Pro-Am Honinbo Match
The first match in 1963 was played by Harada Minoru (a 5d amateur at the time) and Sakata Eio 9p. The handicap was 2 stones, no komi. The handicap changed erratically during the first 26 terms and the amateurs went 9 in 26. After that, starting in 1989, the handicap has been adjusted regularly and has varied from a minimum of the amateur just taking black with -5 komi to an enormous 3 stones and -2.5 komi that Harada (again, 34 years later!?) received 1997 against Cho Chikun (and lost).
Amateurs would of course love to be able to get the handicap back down to just playing black with komi.
The handicap in the game changes each year based on the previous year's results.
There are five incremental komi changes:
- Black gives 5.0 points komi (jigo is possible)
- Black gives 2.5 points komi
- No komi (jigo is possible)
- Black receives 2.5 points komi
- Black receives 5.0 points komi (jigo is possible)
A loss by Black steps down this scale (komi decreases) in the next game while a win steps up this scale (komi increases). If Black wins while giving 5.0 points komi, the number of handicap stones decreases by one. If Black loses while receiving 5.0 points komi, the number of handicap stones increases by one. In both those cases, komi is reversed (treating each handicap stone as equivalent to 12.5 points komi). All steps from round to round increase or decrease. In 2001 the amateur Honinbo lost on two stones receiving 2.5 points komi, so in 2002 Black placed two stones and received 5.0 points komi.
In 2003, a similar new system where one "step" is 3 points was introduced.
|1989||Cho Chikun||Harada Minoru||H0 -5||Jigo|
|1990||Cho Chikun||Nakazono Seizo||H0 -5||Pro|
|1991||Cho Chikun||Tanaka Masato||H2 -2.5||Pro|
|1992||Cho Chikun||Nakazono Seizo||H2 +0||Pro|
|1993||Cho Chikun||Hirata Hironori||H2 +2.5||Pro|
|1994||Cho Chikun||Takano Hideki||H2 +5||Pro|
|1995||Cho Chikun||Nakazono Seizo||H3 -2.5||Ama|
|1996||Cho Chikun||Muraoka Toshihiko ||H2 +5||Pro|
|1997||Cho Chikun||Harada Minoru||H3 -2.5||Pro|
|1998||Cho Chikun||Tanaka Masato||H3||Ama|
|1999||Cho Sonjin||Miura Hiroshi||H3 -2.5||Ama|
|2000||O Meien||Iwai Ryuichi||H2 +5||Ama|
|2001||O Meien||Komori Shoji||H2 +2.5||Pro|
|2002||Kato Masao||Samejima Ichiro ||H2 +5||Ama|
|2003||Cho U||Harada Minoru||H2 +3||jigo|
|2004||Cho U||Tanaka Nobuhiro||H2 -3||Pro|
|2005||Takao Shinji||Hiraoka Satoshi||H2 -6||Ama|
|2006||Takao Shinji||Murakami Fukashi||H2 -3||Ama|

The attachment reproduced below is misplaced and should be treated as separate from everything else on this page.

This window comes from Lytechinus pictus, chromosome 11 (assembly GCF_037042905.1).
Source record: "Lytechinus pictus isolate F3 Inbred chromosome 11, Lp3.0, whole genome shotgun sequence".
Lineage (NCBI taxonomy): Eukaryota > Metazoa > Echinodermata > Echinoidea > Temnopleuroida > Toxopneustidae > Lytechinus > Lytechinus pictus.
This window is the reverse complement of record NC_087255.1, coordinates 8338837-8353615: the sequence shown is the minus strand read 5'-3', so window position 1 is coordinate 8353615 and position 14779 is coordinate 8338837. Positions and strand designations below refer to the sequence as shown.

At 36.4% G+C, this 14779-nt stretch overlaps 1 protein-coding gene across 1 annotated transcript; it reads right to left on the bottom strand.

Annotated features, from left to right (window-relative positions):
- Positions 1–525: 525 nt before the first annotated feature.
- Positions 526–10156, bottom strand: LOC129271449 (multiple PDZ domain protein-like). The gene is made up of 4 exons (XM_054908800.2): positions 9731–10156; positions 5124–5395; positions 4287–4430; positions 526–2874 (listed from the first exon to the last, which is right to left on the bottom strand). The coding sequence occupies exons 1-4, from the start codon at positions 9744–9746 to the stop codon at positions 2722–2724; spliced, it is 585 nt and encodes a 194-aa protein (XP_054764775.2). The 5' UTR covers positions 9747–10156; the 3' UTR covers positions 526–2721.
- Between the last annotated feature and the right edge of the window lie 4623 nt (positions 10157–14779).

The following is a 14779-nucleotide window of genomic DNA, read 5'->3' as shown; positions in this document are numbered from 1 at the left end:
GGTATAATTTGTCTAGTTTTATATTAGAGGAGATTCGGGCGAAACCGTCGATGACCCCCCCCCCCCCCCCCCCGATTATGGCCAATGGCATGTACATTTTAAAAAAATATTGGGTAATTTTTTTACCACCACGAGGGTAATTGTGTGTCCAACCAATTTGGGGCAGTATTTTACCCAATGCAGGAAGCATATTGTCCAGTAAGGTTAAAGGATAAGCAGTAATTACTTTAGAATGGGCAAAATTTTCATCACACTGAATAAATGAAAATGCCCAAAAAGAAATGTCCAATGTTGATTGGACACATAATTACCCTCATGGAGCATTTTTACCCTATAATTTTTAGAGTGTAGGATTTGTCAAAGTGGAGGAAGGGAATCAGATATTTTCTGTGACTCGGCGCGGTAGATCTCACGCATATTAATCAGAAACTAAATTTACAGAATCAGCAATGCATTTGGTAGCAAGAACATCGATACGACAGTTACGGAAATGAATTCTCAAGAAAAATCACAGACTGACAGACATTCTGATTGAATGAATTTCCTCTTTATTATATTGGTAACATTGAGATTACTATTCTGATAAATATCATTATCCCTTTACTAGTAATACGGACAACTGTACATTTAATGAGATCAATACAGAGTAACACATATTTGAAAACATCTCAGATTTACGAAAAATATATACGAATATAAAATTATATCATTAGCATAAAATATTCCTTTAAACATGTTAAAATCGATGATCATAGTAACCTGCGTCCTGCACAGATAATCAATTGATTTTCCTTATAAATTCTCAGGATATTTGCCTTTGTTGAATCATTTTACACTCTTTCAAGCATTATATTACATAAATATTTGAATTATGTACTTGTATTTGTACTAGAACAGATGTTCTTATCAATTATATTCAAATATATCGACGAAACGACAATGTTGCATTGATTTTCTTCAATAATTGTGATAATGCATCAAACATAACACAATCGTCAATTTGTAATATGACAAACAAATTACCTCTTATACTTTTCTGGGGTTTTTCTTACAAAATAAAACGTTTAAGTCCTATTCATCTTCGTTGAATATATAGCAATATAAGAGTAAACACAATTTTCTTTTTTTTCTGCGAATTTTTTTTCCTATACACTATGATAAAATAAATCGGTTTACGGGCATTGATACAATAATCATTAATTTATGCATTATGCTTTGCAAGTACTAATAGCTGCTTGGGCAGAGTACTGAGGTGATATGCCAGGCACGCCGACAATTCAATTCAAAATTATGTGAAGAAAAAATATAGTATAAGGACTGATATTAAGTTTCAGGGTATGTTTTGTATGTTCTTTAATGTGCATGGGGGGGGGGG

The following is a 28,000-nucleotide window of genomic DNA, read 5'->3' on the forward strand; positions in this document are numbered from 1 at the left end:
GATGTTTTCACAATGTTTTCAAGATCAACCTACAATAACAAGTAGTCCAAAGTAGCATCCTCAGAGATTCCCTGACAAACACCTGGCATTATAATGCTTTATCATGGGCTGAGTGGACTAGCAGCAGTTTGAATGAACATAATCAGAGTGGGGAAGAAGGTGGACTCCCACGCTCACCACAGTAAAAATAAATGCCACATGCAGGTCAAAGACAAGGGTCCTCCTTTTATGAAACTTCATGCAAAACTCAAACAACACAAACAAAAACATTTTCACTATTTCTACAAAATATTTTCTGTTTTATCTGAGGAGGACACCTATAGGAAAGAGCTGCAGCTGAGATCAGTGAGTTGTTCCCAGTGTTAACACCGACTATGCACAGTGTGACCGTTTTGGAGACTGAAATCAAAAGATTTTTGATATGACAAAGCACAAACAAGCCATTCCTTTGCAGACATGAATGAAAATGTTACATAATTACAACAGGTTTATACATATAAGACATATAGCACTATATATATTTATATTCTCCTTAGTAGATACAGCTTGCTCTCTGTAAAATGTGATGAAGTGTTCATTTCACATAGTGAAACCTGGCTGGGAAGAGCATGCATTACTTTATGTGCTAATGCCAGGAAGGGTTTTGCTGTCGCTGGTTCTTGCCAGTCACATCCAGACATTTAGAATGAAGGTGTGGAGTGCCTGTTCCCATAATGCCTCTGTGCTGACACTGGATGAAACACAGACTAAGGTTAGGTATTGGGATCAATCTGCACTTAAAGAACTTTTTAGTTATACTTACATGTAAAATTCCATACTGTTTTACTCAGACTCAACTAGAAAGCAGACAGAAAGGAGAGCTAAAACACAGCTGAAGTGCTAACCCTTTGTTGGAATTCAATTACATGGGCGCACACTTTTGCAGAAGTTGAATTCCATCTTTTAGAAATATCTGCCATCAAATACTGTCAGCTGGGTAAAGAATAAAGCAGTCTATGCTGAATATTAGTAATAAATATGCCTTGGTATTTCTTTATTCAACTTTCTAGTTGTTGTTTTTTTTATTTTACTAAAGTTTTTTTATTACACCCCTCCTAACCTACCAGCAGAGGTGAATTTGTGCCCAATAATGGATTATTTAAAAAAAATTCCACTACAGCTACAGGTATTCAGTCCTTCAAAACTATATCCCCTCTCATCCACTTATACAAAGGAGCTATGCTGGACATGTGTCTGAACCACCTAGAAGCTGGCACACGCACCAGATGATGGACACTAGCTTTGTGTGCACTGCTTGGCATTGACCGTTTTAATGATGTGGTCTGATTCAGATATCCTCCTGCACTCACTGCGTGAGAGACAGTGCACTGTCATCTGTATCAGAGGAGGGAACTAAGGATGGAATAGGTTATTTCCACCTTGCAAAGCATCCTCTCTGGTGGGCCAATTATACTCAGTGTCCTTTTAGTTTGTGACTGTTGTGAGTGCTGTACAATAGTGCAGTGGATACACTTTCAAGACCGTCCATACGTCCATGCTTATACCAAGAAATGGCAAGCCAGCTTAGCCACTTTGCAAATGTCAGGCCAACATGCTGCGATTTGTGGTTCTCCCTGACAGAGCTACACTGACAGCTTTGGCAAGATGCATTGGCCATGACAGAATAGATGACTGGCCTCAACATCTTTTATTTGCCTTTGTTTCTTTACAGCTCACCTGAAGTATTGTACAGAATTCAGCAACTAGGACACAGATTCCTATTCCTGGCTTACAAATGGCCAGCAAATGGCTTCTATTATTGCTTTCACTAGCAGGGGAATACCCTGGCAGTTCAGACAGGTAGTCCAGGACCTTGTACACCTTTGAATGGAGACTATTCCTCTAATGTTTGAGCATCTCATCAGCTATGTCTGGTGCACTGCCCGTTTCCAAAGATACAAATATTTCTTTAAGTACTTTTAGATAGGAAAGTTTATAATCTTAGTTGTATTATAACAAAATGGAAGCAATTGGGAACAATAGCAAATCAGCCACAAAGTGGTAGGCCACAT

|2007||Takao Shinji||Takizawa Yuta||H2||Pro|
|2008||Hane Naoki||Hong Malk-eun Saem||H2 -3||Ama|
|2009||Hane Naoki||Hiraoka Satoshi||H2||Ama|
|2010||Yamashita Keigo||Yoo Shin-Hwan 柳慎桓 ||H2 +3||Ama|
|2011||Yamashita Keigo||Nakazono Seizo||H0 -6||Ama|
|2012||Iyama Yuta||Hiraoka Satoshi||H0 -3||Pro|
|2013||Iyama Yuta||Hong Seokui||H0 -6||Ama|
|2014||Iyama Yuta||Hong Seokui||H0 -3||Pro|
|2015||Iyama Yuta||Shibano Ryunosuke||H0 -6||Pro|
|2016||Iyama Yuta||Ozeki Minoru||H2 +3||Pro|
|2017||Iyama Yuta||Hayashi Ryou||H2||Pro|
|2018||Iyama Yuta||Hiraoka Satoshi||H2 -3||Ama|
|2019||Iyama Yuta||Ozeki Minoru||H2||Ama|
|2020||(cancelled due to COVID-19)|
|2021||Iyama Yuta||Hiraoka Satoshi||H0 -6||Pro|
 Muraoka was the runner up in the tournament. The tournament winner Sakai Hideyuki, later pro and Gosei, declined to play receiving a handicap.
 See Amateur Honinbo vs Pro Honinbo 2002 for the opening of the game.
 Tsuneishi Takashi didn't play because he had turned pro soon after winning the tournament.
Japanese Wikipedia has a complete list (in Japanese of course) on its Amateur Honinbo page.
 Bob McGuigan: The handicap system seems to have been instituted for the 1989 term. According to the Japanese go yearbook the handicap varied quite a bit in the early years and there does not appear to have been a formula. In 1965 Black received 5 points komi (Kikuchi beat Sakata); in 1971 Miura lost to Ishida with two stones but in 1972 Kikuchi lost to Ishida with only 3.5 reverse komi. It moved around thereafter reaching a low of 3.5 reverse komi and occasionally going up to 2 stones or a little more. Pre-1989 highlights for the amateurs include Kikuchi's defeat of Sakata with 5 point reverse komi, his defeat of Rin Kaiho with 4.5 reverse komi and Nakazono defeating Takemiya with 5 points reverse komi in 1985 and 1987. The amateurs had a 12 game losing streak from 1970 through 1981.